Current Trends in IBD-Development of Mucosal-Based Biomarkers and a Novel Minimally Invasive Recoverable Sampling System

Inflamm Bowel Dis. 2021 Nov 15;27(Suppl 2):S17-S24. doi: 10.1093/ibd/izab179.


Despite recent developments in therapy for inflammatory bowel diseases (IBDs), there have been limited advances in diagnostic tools available to aid in disease management. A growing body of evidence suggests that there are important host-microbe interactions at the mucosal interface that modulate the inflammatory response in patients with IBD. Additionally, the importance of mucosal integrity and its disruption appears to be important in the pathophysiology and perpetuation of the disease. The ability to characterize this interface may provide valuable information for both disease monitoring and identification of new treatment targets. Endoscopy remains the primary tool for disease monitoring, and mucosal healing is the primary therapeutic target in IBD treatment. However, establishing mucosal healing requires repetitive endoscopic procedures, and endoscopy is limited by factors such as invasiveness, cost, and risk of adverse events. Moreover, the use of a bowel preparation for colonoscopies alters the mucus layer and thus perturbs evaluation of the host-microbe interaction. Stool sampling may also be inaccurate because it reflects the end state of metabolites and proteins, failing to take into account the degradation or alteration of substrates of interest by bacterial proteases and other enzymes during passage through the colon. A novel sampling capsule, called the Recoverable Sampling System (RSS), is being developed as a complementary tool to colonoscopy. The RSS is intended to be a platform for noninvasive autonomous sampling, preservation, handling, and storage of analytes of interest found in the gastrointestinal fluids. A proprietary preservative contained within the chambers of the capsule has been developed to stabilize DNA and proteins for ex vivo microbiome and metabolomics analyses. Surrogate markers such as SPP24 and GUCA2a have been identified to correlate with gut health, intestinal permeability, and inflammation and could be locally sampled by the RSS. The potential clinical utility of an RSS device is broad and would likely be able to guide therapy by allowing for more frequent disease monitoring, aiding in disease characterization, and facilitating in the identification of novel therapeutic targets.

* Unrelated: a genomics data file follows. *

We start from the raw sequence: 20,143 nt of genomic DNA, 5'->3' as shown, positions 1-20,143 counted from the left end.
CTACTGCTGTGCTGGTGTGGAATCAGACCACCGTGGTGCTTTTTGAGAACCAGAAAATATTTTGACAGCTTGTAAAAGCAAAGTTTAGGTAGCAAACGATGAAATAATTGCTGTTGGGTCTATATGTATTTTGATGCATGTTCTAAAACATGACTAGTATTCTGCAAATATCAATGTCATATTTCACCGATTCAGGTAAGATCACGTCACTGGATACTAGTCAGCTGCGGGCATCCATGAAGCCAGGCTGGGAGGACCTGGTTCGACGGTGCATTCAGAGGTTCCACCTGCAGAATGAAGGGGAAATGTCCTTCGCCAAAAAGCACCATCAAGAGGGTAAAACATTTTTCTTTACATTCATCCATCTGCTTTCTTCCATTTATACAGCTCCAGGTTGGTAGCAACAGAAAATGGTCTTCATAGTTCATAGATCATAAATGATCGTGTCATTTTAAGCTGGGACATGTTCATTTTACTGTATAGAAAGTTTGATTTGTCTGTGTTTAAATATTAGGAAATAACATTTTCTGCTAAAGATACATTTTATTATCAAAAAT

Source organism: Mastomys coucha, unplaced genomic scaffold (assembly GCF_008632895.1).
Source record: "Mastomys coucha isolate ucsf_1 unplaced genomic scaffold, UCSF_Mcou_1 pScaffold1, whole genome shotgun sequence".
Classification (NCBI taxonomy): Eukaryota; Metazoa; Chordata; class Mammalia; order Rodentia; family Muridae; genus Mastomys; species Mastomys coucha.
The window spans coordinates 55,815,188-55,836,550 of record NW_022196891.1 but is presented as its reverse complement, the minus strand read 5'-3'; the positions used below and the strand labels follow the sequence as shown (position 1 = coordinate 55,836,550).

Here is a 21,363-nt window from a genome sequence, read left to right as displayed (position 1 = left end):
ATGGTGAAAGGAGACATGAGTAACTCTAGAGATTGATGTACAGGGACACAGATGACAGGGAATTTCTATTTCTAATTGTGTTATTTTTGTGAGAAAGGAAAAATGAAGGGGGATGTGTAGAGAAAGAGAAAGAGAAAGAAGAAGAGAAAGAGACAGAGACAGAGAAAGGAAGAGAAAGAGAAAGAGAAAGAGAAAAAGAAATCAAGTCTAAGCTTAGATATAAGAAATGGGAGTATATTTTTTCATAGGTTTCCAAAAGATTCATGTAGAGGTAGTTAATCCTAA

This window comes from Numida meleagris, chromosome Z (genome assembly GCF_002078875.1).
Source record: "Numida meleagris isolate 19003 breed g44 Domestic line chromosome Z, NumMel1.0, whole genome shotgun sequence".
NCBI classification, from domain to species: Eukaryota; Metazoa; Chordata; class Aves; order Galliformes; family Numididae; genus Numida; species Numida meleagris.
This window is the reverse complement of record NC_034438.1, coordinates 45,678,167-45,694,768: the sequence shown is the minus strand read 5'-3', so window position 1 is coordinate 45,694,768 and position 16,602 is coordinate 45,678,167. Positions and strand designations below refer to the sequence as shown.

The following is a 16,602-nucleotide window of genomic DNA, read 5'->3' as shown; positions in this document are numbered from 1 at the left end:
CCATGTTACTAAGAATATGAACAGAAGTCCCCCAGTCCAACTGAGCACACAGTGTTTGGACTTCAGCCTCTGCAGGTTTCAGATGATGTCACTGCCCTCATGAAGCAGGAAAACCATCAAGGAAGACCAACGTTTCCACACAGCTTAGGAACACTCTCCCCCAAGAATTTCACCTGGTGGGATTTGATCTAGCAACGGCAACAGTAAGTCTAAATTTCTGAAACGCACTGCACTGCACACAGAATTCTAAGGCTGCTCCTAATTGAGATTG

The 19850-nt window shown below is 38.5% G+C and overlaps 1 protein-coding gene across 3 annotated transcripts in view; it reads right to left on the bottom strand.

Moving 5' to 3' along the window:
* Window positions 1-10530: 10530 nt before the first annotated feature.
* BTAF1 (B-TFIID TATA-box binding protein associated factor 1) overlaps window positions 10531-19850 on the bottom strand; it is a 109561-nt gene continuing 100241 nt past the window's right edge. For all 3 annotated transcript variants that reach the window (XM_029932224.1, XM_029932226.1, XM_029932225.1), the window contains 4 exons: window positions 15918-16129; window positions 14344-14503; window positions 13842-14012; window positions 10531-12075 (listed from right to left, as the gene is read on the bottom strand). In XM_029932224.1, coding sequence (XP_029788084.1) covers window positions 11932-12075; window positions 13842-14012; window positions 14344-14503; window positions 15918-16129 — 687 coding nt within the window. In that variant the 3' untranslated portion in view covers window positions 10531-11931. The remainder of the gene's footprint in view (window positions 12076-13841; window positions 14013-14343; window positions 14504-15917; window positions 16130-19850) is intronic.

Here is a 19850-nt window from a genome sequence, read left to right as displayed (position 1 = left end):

Keywords: gut dysbiosis; inflammatory bowel disease; mucosal biomarkers; mucosal sampling; novel sampling technology.

Plain language summary

A new technology is being developed, Recoverable Sampling System (RSS), that may allow sampling without a colonoscopy. This may lead to new biomarkers and even drug targets which may ultimately improve the care of these patients.

MeSH terms

  • Biomarkers
  • Colon
  • Colonoscopy
  • Dysbiosis*
  • Humans
  • Inflammatory Bowel Diseases / diagnosis*
  • Intestinal Mucosa*


  • Biomarkers